Follow-up

A gynecologist followed the patients for 1 month after treatment. Subsequently, the follow-up was every 3 months for the first 2 years, and every 3 - 6 months thereafter. The follow-up intervals varied for patients suspected of having recurrent disease, based on the individual situations. Patients with suspicious symptoms, such as signs at physical examination during the follow-up period, were given additional tests (histologic examination, abdominopelvic CT, pelvic MRI, and so on) to confirm the presence of recurrent disease.

Statistical analysis

Statistical analyses were performed using Statistical Package for Social Sciences (SPSS) 11.0 software (SPSS Inc., Chicago, IL, USA). The unpaired Student’s t-test for continuous variables and either the chi-square or Fisher’s exact test for categorical data were used to evaluate the statistical significance of differences in the clinical characteristics between the two groups. For all statistical tests, the level of significance was set at P < 0.05. Survival analyses were performed by the Kaplan-Meier method, and statistical significance was determined by the log-rank test. Overall survival (OS) was calculated by evaluating the time from the end of treatment to the last follow-up or death. Disease-free survival (DFS) was evaluated by calculating the time from the end of treatment to any disease progression (local recurrence or distant metastasis).

Results▴Top 

A total of 102 patients were evaluated in this study, comprising 38 patients in the IA-NAC group and 64 patients in the CCRT group. The patient characteristics and associations are shown in Table 1. There were no significant differences in age at diagnosis, performance status, pelvic lymph node status and pretreatment level of squamous cell carcinoma antigen between the two groups. The tumor size was larger in the IA-NAC group, and the difference was significant (P = 0.012).

Table 1.
Click to view
Table 1. Clinical Characteristics of All the Patients With Stage IIIB Cervical Cancer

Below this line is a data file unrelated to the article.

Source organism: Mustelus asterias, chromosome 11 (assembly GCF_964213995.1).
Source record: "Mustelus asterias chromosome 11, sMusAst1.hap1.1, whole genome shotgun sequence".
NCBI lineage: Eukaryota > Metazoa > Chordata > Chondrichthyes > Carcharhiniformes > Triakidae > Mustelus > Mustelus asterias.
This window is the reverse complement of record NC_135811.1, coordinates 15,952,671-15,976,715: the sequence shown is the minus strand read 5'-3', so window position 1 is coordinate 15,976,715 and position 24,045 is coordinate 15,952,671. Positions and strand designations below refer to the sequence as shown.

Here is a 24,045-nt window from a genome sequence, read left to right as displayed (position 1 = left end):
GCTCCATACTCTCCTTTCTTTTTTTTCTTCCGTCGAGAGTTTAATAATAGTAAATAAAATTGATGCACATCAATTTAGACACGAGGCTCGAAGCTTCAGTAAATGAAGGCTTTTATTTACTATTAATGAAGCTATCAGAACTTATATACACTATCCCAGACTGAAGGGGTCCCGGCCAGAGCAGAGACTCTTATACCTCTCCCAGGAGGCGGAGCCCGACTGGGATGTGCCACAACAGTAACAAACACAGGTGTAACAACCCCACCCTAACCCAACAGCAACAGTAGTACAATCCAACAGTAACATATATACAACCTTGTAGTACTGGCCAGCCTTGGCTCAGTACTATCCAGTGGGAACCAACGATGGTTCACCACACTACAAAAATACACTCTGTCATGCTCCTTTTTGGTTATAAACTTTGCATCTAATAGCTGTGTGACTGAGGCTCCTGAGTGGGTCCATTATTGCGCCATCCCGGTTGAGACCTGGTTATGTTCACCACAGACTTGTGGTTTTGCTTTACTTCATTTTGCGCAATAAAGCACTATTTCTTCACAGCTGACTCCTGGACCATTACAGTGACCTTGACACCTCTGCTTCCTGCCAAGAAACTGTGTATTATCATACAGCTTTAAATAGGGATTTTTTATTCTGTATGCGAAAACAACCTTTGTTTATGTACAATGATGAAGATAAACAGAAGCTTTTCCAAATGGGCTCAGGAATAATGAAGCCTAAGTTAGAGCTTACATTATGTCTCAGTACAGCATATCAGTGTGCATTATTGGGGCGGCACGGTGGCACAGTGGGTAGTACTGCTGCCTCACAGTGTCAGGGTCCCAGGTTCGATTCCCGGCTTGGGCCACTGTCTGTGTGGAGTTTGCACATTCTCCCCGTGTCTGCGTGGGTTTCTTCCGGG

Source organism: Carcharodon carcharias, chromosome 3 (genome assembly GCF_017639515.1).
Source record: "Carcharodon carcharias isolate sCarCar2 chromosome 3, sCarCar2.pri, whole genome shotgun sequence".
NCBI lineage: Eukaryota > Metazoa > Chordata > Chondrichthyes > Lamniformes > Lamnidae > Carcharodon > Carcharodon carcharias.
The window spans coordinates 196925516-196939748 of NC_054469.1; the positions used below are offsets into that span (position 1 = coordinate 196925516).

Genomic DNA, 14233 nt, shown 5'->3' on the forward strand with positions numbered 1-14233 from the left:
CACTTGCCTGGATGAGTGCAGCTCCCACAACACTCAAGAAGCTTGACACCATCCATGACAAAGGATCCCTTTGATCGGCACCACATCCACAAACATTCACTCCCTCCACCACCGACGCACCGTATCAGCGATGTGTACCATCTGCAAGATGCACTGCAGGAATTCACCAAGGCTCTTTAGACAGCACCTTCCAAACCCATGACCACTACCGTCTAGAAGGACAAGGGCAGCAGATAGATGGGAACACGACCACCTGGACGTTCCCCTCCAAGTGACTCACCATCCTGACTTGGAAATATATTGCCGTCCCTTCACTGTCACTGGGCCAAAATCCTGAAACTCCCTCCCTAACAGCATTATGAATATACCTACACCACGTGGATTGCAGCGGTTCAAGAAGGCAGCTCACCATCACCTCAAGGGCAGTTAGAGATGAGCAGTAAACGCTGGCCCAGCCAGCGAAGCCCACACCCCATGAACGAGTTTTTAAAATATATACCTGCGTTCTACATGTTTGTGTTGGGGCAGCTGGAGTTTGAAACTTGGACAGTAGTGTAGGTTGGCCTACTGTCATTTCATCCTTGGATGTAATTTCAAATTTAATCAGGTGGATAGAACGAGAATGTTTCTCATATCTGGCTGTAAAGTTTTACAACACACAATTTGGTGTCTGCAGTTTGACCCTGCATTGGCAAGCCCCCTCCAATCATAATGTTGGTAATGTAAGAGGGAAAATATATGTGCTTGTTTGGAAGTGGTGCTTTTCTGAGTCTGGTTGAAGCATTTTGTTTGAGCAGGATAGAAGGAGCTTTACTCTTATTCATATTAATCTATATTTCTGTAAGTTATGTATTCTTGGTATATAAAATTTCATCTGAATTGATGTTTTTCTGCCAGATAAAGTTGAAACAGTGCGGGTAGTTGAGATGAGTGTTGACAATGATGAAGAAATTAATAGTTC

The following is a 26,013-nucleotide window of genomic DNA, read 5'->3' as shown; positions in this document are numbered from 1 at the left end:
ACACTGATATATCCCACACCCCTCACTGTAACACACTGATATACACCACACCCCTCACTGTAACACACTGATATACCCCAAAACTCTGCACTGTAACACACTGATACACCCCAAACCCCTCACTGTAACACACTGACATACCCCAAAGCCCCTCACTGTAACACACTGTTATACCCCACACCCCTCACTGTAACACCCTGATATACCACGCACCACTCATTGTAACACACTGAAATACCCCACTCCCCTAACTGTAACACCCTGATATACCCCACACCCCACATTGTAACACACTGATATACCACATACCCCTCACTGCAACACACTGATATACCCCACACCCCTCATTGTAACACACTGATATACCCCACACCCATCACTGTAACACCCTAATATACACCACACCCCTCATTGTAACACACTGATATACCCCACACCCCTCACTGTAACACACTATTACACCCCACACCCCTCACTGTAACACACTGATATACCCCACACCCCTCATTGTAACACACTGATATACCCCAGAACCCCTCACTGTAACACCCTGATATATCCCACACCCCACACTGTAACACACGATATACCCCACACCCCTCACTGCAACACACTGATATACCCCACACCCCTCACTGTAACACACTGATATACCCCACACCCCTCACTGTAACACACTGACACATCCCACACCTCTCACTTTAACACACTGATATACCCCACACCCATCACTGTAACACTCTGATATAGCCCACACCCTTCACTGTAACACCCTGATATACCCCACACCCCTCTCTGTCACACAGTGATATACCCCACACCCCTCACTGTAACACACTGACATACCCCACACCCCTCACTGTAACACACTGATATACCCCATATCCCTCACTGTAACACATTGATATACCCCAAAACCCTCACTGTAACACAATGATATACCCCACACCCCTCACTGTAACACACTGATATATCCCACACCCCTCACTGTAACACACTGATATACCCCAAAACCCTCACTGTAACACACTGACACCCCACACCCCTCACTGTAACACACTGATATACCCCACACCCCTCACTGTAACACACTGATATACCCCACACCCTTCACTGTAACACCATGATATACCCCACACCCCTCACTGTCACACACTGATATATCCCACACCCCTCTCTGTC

Figure 1 shows the trial profile of the flow of patients in the study and their last follow-up status. Between January 1994 and December 1999, 38 patients received IA-NAC. Twelve patients were judged to be suitable for ARH, and subsequently received RT. The remaining 26 patients were judged to be inoperable, and received RT. Between January 2000 and September 2007, 64 patients received CCRT. The baseline characteristics of the patients in the IA-NAC group showed no significant differences between the ARH group and the RT group (Table 2).

Figure 1.
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Figure 1. The trial profile of the flow of patients.

Table 2.
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Table 2. Clinical Characteristics Patients With Treated With IA-NAC
 

All 102 patients were evaluated for their response to treatment. In the IA-NAC group, clinical responses (complete response (CR) + partial response (PR)) occurred in 33 of 38 patients (86.8%), comprising CR in 15 patients (39.4%) and PR in 18 patients (47.4%), with stable disease (SD) in the remaining five patients (13.2%) (Table 3). In the CCRT group, clinical responses occurred in 63 of 64 patients (98.4%), comprising CR in 26 patients (40.6%) and PR in 37 patients (57.8%), with SD in the remaining one patient (1.6%) (Table 3). There were no significant differences in the local response between the IA-NAC group and the CCRT group (P = 0.343).

Table 3.
Click to view
Table 3. Response to IA-NAC or CCRT
 

The patterns of failure and death are shown in Table 4. Twenty patients (52.6%) in the IA-NAC group and 33 patients (51.6%) in the CCRT group relapsed. Among the 20 patients with disease recurrence in the IA-NAC group, nine (23.7%) had local failure, nine (23.7%) had distant failure and two (5.2%) had combined failure. The median time to relapse was 41.1 months (range, 4.8 - 48.3 months). Among the 33 patients with disease recurrence in the CCRT group, 22 (34.3%) had local failure, six (9.3%) had distant failure and two (3.1%) had combined failure. The median time to relapse was 27.9 months (range, 3.5 - 28.8 months). Regarding the incidence of lesion relapse, the relapse of distant lesions in the patients who received IA-NAC followed by ARH or RT (23.7%) was significantly higher than that for patients who received CCRT (9.3%) (P = 0.048).